Category Archives: Sandwich Joints

Into the Wild-ish in Search of Our Sandwich Tribe

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I heard it there first, at work for the Washingtonian, wrangling sandwiches in their boardroom. Community carries a first-rate club. So off we set, Did-You-Know-She’s-Canadian Michelle and I, across the river on a Saturday sandwich safari.


Community’s dining room is attractive. Flawlessly so. Set down, whole plaid cloth.

She took our order and was calm. We liked her and she seemed happy to be there communing with the customers.


Nice wich. Well done. #notaclub


So well done that it got me thinking. Is community formed gradually, or can it be sprung wholecloth? Is it created by a flawed journey, with as much to disdain and dislike as to admire and adore? Yes, I think so.


The food was good. The name – Community – set my standards beyond capability for an establishment sans histoire. Or for any establishment. Community is deeply personal. With proper fairy dust, instant, although rare. More likely it takes time, weathering, fits and starts, adaptation.


Michelle and I are community. The dictionary term is shockingly dry so I am upping the ante to include the sharing of sandwiches. The tip of the toast point. Venture down to find the sharing of stories, theories, flights and fancies.



I wonder, has Community attracted a community? Is there such a thing as a regular anymore? We need to go there first thing in the morning and see if we can find tables of codgers drinking coffee and joking with the waitresses.


Should you exit without satisfaction, there is a donut window. Or perhaps you have arrived without satisfaction. There is a donut window. Find your community in a sugar rush. It’s brief. It will tide you over till the real thing.



Reliable Source – Drive North – Poughkeepsie!

The Imports Mix, a “house favorite panini.” The anticipation triggered by the oil-soaked paper is almost as pleasurable as the eating. Almost.


My main sandwich man in New York nailed it once again, this time a bit north of his usual beat, sending me to Poughkeepsie on sandwich intel. He heard it from a guy, who heard it from a guy. Thank you, MMSMINY, once again, for steering me right.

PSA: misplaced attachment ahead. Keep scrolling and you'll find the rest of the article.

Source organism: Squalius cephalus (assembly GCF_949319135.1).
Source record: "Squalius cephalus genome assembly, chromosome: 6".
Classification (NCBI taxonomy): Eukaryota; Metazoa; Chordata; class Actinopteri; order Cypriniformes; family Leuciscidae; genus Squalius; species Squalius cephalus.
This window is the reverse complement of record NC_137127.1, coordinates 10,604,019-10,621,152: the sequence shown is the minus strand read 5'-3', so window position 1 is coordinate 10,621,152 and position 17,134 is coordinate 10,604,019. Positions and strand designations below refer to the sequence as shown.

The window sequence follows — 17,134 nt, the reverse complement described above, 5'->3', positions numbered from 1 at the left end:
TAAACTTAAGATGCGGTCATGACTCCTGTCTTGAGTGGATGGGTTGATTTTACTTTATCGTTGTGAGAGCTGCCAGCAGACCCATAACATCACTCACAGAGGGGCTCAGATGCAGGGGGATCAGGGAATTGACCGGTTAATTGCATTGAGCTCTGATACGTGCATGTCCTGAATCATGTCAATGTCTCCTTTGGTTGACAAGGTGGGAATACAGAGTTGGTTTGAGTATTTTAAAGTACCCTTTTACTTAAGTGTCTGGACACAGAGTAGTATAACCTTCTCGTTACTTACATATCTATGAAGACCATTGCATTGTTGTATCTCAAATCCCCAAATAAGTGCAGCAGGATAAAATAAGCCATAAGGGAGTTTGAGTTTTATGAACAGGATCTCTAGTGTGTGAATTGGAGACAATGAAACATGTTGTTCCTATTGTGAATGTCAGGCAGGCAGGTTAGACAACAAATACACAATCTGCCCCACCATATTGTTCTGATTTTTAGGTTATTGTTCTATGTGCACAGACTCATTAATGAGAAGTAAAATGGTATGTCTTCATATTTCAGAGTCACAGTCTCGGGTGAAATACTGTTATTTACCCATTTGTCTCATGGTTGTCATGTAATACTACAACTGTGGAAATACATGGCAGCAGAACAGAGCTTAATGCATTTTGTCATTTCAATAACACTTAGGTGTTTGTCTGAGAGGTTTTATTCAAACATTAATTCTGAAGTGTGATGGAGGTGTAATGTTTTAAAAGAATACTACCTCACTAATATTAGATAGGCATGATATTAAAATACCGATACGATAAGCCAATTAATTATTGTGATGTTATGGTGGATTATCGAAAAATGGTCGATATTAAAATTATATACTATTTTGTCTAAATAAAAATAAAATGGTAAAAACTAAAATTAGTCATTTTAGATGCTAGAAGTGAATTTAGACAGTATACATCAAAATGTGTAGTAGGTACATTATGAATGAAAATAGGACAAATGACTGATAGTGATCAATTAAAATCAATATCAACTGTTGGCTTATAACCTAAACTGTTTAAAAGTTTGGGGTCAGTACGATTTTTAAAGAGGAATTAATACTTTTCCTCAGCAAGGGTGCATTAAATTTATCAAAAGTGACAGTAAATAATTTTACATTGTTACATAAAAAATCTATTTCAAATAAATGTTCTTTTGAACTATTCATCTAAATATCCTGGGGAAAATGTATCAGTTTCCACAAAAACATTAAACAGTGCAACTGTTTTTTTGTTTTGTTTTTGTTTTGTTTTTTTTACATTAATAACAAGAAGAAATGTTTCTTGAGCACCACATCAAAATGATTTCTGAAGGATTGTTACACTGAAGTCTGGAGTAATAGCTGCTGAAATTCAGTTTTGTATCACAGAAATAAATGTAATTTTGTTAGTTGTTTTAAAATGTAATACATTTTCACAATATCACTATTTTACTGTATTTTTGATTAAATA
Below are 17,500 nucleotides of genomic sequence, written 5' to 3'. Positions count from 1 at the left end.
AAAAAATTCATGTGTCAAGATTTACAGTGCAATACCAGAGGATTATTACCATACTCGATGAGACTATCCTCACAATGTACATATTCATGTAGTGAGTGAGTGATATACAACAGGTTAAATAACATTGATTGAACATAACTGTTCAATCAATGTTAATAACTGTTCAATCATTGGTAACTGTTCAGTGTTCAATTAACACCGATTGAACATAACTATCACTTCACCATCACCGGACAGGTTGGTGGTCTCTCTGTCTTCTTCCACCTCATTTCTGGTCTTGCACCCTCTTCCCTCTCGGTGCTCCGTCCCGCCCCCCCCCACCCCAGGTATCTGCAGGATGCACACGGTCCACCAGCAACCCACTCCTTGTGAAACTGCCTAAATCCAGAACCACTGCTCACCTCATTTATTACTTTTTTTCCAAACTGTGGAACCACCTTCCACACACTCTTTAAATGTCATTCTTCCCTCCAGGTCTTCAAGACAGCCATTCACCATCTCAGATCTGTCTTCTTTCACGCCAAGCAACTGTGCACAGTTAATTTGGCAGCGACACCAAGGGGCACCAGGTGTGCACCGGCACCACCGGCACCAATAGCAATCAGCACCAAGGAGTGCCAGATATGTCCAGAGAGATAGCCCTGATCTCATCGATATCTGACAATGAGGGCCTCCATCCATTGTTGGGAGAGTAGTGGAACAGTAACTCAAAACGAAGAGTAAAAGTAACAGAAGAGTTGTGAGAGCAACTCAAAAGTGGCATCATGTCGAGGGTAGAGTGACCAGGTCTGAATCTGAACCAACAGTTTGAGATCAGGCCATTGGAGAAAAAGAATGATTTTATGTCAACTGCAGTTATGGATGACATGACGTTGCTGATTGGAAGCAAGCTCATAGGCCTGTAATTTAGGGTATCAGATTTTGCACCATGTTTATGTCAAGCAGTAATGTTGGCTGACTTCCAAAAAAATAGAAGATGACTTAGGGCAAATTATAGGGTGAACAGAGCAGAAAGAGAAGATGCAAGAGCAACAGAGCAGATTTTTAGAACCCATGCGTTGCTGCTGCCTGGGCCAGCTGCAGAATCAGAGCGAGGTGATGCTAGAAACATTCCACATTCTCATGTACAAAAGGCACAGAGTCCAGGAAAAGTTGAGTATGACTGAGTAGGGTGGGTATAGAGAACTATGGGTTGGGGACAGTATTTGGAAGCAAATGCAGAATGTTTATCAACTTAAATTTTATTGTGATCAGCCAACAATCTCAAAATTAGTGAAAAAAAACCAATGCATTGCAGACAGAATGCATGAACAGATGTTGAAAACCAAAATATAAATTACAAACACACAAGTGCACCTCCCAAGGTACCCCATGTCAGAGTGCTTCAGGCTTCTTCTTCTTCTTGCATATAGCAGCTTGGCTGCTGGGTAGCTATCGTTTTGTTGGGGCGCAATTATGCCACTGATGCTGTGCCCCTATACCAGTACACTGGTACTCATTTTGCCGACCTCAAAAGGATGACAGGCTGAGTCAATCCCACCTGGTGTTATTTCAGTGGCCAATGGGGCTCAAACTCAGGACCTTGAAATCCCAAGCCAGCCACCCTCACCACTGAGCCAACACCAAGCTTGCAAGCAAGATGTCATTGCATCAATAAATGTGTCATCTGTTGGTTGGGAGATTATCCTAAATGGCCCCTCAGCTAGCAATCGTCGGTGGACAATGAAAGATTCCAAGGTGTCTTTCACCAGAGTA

When Rosticceria Rossi and Sons made their debut in 1979,  I was graduating from the Culinary Institute of America and packing up my apartment just blocks away. Poughkeepsie’s historic Italian neighborhood – the Mount Carmel District – was home, at the time, to several bakeries, but no rosticceria’s. Rossi’s fills that gap with gusto.

Just a couple blocks off the Mid-Hudson Bridge, Poughkeepsie’s  Little Italy hugs the river and feels cozy, tight knit and secluded. Give the wheel a hard pull and there you are. Your own private Italy.

Head to the back to order a sandwich, then browse the packed shelves and cases, drinking in the scents, while the strapping sandwich man loads your focaccia or ciabatta with prosciutto, sopressata, copper, olive salad, “spicy sauce”, arugula, whatever your pleasure. Giant pork roasts lounge in wait. Roasted peppers are mounded high, slick with olive oil.

Time simultaneously marches on and pauses in the Mount Carmel District. While Rossi’s is newish for this hood, the Caffe Aurora, opened in 1941, remains unchanged, at least since 1979 when I was last in. The potted palms flourish, the cookies abound, the air of quiet anticipation is deep and velvety yet. Espresso and cannoli for old time’s sake. And new.

Later the same day, on the grass, the majestic Hudson gliding by, I sank into my panini and sighed. Mmdemmlimmcious…


Come On and Safari with Me

On a Happy-Global-Warming-the-Daffodils-are-Blooming-in-February kinda Saturday we dropped the teenager at Katsucon and beelined it for 9th Street. The buzz did not do Smoked and Stacked justice. No, it did not. Our city sandwich safari was smokin’ hot and stacked in our favor. And yow, did we eat! Chef Marjorie Meek-Bradley has done a good thing by DC, creating a lunch encounter deluxe. screen-shot-2017-02-19-at-8-24-20-am


Is pastrami not the king of cured meat? Do not answer that. We all have our prejudices. Is pastrami fat not the lily that gilds? Do not answer that either unless you are nodding vigorously. Maple-Leaf-Michelle did not feel the fat so much, but I like its effect on my lips. Slippery and porky and flavor-laden, it is the grease that wheels the sandwich. Pastrami and pork fat are unquestionably in Chef Meeks-Bradley’s wheelhouse.

After Smoked and Stacked, if you have the time, cross the street and duck down Blagden Alley to Colombe Coffee, the lights above the coffee-swilling beasts below. Any proper expedition deserves a cortado capper.


The Grace of 46

Forty-six is a Wedderburn-Etherington number, an enneagonal number and a centered triangular number. It is the sum of the totient function for the first twelve integers. 46 is the largest even integer that can not be expressed as a sum of two abundant numbers.

46 is the 16th semiprime.

46 is a beautiful number. 

46 is the number of high peaks in the Adirondacks.  Grace Peak, Sawteeth, Gothics, Gray, poetic names, each peak has one.


46 Sandwiches in the Adirondacks


46 thanks to Karen Barry Schwarz and Reuben Jackson for the sandwich missive. Lucky ducks they both near to the Adirondacks. I’m just a mere 512 miles. Meet me for a sandwich, Karen and Reuben, yes? Stand on a peak, drink in the air, raise your face to the sky, unwrap your sandwich. Lunch. Encounter it!